Written by: Jennifer Egan
Published: October 3, 2017 by Scribner (Simon and Schuster)
Synopsis: The daring and magnificent novel from the Pulitzer Prize–winning author of A Visit from the Goon Squad.
Anna Kerrigan, nearly twelve years old, accompanies her father to visit Dexter Styles, a man who, she gleans, is crucial to the survival of her father and her family. She is mesmerized by the sea beyond the house and by some charged mystery between the two men.
Years later, her father has disappeared and the country is at war. Anna works at the Brooklyn Naval Yard, where women are allowed to hold jobs that once belonged to men, now soldiers abroad. She becomes the first female diver, the most dangerous and exclusive of occupations, repairing the ships that will help America win the war. One evening at a nightclub, she meets Dexter Styles again, and begins to understand the complexity of her father’s life, the reasons he might have vanished.
With the atmosphere of a noir thriller, Egan’s first historical novel follows Anna and Styles into a world populated by gangsters, sailors, divers, bankers, and union men. Manhattan Beach is a deft, dazzling, propulsive exploration of a transformative moment in the lives and identities of women and men, of America and the world. It is a magnificent novel by the author of A Visit from the Goon Squad, one of the great writers of our time.
I read A Visit from the Good Squad years ago, before I really started blogging and was reading a lot more literary fiction. I really enjoyed it so when I saw Egan was coming out with a new book last year I had wanted to read it but never did. So when I saw the audiobook for download from the library I snagged it and I am so glad I did because this was just what I was interested in reading.
Lately I have been really enjoying historical fiction and this book was a great example of the genre. I know I've said this before but I like historical fiction which takes a lesser known event from a period of time and explores it with fictional characters. That's exactly what this book did. The book took place in the late 1930's and early 1940's in New York City. It explored many different aspects of the period including gangsters, the Great Depression, and World War II. I liked the portions about WWII the most as we got to see life on the homefront, particularly women working in factories and other jobs in which the men had left to go fight. Seeing Anna becoming a diver for the Navy was incredibly interesting and I enjoyed seeing her overcome the assumptions people have over her strength do to her sex. But there were also more interesting layers to this story of the war that I think fans of historical fiction, particularly those who like books about WWII, will enjoy.
But I think the heart of this story was the characters. Like A Visit from the Good Squad this book is about multiple people and how their lives intertwine and overlap. The main character here is arguably Anna. When we first meet her she is twelve and following her father around on his jobs for local gangsters. We see what family life is like for her through both her eyes and her fathers which adds to the story even more. You can feel their love for one another and know how much it is reciprocated. Then as Anna grows up we follow her working at the Navy Yard and making some not great decisions. But she is seriously so sympathetic so when she is faced with the consequences you are invested. The final perspective is Dexter Stiles, a gangster who Eddie works for who Anna ends up meeting again years later after her father disappears. While Dexter's perspectives didn't have the same emotional resonance they still drew me in and added to the overall story.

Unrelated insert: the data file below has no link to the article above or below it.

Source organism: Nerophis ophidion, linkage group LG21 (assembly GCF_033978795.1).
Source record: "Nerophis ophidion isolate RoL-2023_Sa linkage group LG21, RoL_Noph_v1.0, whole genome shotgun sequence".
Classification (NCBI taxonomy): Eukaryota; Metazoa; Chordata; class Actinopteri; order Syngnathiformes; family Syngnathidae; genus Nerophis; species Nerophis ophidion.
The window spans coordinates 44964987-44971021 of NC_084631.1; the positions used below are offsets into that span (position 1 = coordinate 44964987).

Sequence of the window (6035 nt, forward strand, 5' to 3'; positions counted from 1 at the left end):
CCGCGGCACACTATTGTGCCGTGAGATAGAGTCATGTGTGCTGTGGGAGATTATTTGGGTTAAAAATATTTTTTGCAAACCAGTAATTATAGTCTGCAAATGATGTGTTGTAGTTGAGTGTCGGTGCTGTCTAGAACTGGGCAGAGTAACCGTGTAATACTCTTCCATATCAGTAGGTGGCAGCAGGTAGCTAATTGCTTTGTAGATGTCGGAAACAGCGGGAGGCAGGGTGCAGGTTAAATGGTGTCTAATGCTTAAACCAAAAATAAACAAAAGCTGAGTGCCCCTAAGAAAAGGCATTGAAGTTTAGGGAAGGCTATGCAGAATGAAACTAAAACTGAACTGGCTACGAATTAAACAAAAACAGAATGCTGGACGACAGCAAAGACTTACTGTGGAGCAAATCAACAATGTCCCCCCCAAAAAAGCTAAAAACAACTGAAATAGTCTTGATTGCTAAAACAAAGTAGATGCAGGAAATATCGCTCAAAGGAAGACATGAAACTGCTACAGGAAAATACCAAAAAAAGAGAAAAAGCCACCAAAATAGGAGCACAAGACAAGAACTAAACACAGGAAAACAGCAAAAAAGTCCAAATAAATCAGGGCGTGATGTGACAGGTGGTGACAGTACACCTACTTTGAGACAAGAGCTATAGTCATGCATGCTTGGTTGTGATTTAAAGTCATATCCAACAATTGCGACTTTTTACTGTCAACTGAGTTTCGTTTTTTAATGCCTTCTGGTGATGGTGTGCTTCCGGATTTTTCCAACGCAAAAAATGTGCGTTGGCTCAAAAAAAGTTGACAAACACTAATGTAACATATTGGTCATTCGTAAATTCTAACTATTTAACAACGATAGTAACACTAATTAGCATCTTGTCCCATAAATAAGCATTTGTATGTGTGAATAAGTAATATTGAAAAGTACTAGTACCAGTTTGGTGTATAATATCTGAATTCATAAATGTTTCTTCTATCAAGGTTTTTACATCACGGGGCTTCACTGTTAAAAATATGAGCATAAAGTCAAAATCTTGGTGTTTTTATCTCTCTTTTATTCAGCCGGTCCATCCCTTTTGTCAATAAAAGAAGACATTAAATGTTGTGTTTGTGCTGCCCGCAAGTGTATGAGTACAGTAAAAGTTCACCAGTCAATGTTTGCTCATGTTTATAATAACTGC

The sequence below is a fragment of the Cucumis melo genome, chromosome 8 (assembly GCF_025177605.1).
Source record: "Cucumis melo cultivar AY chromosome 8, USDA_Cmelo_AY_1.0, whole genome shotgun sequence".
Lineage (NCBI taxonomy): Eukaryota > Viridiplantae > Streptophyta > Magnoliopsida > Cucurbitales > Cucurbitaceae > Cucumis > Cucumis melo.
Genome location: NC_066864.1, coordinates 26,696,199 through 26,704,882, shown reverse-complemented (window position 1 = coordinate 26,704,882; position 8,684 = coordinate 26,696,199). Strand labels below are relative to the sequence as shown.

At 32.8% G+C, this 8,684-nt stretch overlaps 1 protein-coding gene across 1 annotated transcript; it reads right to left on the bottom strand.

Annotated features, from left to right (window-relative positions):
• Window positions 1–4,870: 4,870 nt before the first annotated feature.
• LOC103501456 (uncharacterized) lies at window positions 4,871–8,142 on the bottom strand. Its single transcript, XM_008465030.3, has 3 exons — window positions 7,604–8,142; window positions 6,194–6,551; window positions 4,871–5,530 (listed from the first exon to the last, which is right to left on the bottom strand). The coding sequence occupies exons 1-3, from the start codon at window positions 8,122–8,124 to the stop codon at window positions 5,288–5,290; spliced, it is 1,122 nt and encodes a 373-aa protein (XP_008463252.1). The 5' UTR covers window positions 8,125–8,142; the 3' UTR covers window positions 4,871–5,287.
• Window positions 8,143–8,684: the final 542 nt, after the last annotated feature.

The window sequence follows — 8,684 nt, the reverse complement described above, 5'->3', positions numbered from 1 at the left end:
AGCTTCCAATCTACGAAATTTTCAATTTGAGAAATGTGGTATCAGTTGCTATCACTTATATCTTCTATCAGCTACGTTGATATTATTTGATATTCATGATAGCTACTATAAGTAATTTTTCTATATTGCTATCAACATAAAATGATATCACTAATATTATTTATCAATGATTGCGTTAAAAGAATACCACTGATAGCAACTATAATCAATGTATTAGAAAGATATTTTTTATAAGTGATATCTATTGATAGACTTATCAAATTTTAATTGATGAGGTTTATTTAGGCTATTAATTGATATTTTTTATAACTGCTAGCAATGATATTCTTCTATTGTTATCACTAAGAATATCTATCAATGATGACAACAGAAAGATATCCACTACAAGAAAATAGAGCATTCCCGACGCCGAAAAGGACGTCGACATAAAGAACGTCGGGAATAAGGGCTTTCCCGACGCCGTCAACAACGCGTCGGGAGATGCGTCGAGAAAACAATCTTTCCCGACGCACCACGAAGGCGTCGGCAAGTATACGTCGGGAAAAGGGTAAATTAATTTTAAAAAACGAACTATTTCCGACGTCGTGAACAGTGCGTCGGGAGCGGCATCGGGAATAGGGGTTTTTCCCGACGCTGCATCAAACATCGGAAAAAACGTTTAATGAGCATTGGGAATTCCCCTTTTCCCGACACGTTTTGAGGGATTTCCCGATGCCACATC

Speaking of the story, this was a much slower narrative than I usually enjoy. It wasn't all action and adventure with high stakes although there were definitely aspects of that in this story. One of the storylines in particular had an extreme survival component and I really enjoyed that. For the most part these were really three, maybe even four, very different stories that only seem to connect because the characters were connected. Narratively speaking they were all very different but in the end I think they came together in a way that was interesting and engaging. Oddly enough, this book read like a historical mystery even though there wasn't really a mystery. It just had those vobes and as a fan of that genre I appreciated that.
As I mentioned, i listened to the audiobook of this one and I am really glad that I did. Each perspective had a different narrator. and they all did a fantastic job of developing the characters and setting the tone of the story. Both Eddie and Dexter were narrated by actors and they did a fantastic job. One of the reasons I wanted to read this is that Eddie is narrated by Norbert Leo Butz who I love. He really should narrate more audios because he did an amazing job. Over time I found myself forgetting it was him and falling into the story and the characters he was creating. But all the narrators did a great job and I loved the way that they would switch mid-chapter when the perspective would change. I usually hate that when I'm reading but with an audiobook with more than one narrator it works really well.
On the whole, I really enjoyed Manhattan Beach. It's not my usual read so it was a nice palatte cleanser which is just what I needed. It has a good historical setting, engaging characters, and an interweaving plot that pulls you in a takes you on a surprisingly emotional journey.
I give Manhattan Beach by Jennifer Egan 9 out of 10 stars
Have you read Manhattan Beach? What did you think? Leave me a comment with your thoughts. Thanks for stopping by and HAPPY READING!